A pious man who had reached the age of 105 suddenly stopped going to temple. Alarmed by the old fellow's absence after so many years of faithful attendance the Rabbi went to see him.
He found him in excellent health, so the Rabbi asked, "How come after all these years we don't see you at services anymore?"
The old man looked around and lowered his voice. "I'll tell you, Rabbi," he whispered.
"When I got to be 90, I expected God to take me any day. But then I got to be 95, then 100, then 105. So I figured that God is very busy and must've forgotten about me."
"So?" the Rabbi asked indignantly.
"So I don't want to remind him!"
A middle-aged Jewish man goes to his rabbi and says, "Rabbi, you gotta help me. It's my son. For 30 years he's a Jew, and now bam! He says he's a Christian!"
"Funny you should say that," the Rabbi replies. "I'm having the same problem with my kid. Let's go see Rabbi Rabinowitz, the Elder.
So they go see Rabbi Rabinowitz. "Both of our sons say they're Christians now," says the younger Rabbi.
"Funny you should say that," the elder Rabbi says. "My son, too! 30 years of being a Jew, and now BAM! Let's go see Rabbi Spiegel, the eldest of all of us."
So the three go see Rabbi Spiegel. "Rabbi, all of our sons are going around saying they're Christians!" the men complain.
"Funny you should say that," says Rabbi Spiegel. "My son, 30 years he's a Jew, and then bam! He's a Christian now." The rabbi gets serious. "The only thing we can do is take this straight to Jehovah."
And the Rabbi kneels and prays, "Oh, mighty God, our sons have been good Jews for 30 years now, but now they're going around saying they're Christians!"
And a voice booms down from heaven: "Funny you should say that..."
Rabbi Bernstein was in a terrible accident, and his "manhood" was mangled and torn from his body.
His doctor assured him that modern medicine could give him back his manhood, but that his insurance wouldn't cover the procedure, since it was considered cosmetic surgery.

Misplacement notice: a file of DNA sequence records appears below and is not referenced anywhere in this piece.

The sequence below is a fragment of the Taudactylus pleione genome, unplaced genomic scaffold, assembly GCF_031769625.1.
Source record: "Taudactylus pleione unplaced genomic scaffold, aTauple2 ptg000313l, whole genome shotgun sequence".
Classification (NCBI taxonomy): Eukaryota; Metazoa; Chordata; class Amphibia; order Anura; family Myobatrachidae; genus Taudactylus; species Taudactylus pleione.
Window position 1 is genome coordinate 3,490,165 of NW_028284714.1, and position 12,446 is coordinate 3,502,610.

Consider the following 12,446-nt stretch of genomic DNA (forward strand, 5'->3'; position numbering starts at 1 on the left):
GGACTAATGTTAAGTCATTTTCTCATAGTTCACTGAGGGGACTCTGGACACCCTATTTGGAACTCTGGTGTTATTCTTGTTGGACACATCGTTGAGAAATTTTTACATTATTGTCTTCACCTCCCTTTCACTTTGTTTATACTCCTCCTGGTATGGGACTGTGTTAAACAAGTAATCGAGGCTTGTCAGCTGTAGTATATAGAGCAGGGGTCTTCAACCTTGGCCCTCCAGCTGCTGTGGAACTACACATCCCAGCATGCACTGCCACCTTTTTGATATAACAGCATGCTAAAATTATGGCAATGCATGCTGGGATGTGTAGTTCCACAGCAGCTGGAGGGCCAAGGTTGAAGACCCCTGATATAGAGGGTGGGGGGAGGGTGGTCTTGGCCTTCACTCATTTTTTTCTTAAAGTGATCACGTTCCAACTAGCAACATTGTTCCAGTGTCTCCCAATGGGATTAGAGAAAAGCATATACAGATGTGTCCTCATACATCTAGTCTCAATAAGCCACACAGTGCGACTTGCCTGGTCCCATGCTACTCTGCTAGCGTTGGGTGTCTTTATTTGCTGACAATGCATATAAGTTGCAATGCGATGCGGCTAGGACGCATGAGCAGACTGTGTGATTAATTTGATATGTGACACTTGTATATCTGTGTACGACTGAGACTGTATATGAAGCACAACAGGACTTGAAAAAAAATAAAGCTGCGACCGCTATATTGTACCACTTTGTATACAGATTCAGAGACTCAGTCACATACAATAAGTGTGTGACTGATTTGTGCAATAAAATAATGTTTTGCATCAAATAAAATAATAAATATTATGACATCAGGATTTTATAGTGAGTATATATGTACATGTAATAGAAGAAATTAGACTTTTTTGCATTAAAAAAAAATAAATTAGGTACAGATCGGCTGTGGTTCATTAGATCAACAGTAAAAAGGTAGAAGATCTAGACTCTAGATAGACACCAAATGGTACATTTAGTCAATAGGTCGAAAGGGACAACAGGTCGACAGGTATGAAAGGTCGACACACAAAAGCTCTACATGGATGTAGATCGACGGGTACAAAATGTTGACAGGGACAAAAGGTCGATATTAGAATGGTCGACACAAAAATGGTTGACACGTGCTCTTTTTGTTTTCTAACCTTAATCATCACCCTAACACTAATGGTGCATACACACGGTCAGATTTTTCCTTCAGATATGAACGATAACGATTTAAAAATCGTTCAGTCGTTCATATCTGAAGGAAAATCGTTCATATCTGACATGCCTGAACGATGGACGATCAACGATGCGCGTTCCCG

The doctor said that the cost would be $3,500 for a "small," $6,500 for a "medium," and $14,000 for a "large."
Rabbi Bernstein was sure that his wife and he would want at the least a medium... and perhaps even a large. But the doctor urged him to talk it over with his wife before he made any decision.
The rabbi called his wife on the phone and explained their options. The doctor came back into the room, and found the rabbi slouched over in the chair looking quite dejected.
"Well, what have the two of you decided?" asked the doctor.
"She'd rather remodel the kitchen."
A priest, a rabbi, and a minister decide to see who’s best at his job. So they each go into the woods, find a bear, and attempt to convert it. Later they get together.
The priest begins. “When I found the bear, I read to him from the Catechism and sprinkled him with holy water. Next week is his First Communion.”
“I found a bear by the stream,” says the minister, “and preached God’s holy word. The bear was so mesmerized that he let me baptize him.”
They both look down at the rabbi, who is wrapped almost head to toe in a body cast.
“Looking back,” he sighs, “maybe I shouldn’t have started with the circumcision.”
At Friday night services, Morris went to his friend Irving and said, "I need a favor. I'm sleeping with the Rabbi's wife. Can you hold him in synagogue for an hour after services for me?" Irving was not very fond of the idea, but being Morris' lifelong friend, he reluctantly agreed.
After services, he struck up a conversation with the Rabbi, asking him all sorts of stupid questions - just to keep him occupied.
After some time the wise Rabbi became suspicious and asked, "Irving what are you really up to?"
Irving, filled with feelings of guilt and remorse confessed to the Rabbi, "I'm sorry, Rabbi. My friend is sleeping with your wife right now, so he asked me to keep you occupied."
The Rabbi smiled, put a brotherly hand on Irving's shoulder and said, "You'd better hurry home, Irving. My wife died two years ago."
A man goes to see the Rabbi. 'Rabbi, something terrible is happening and I have to talk to you about it.'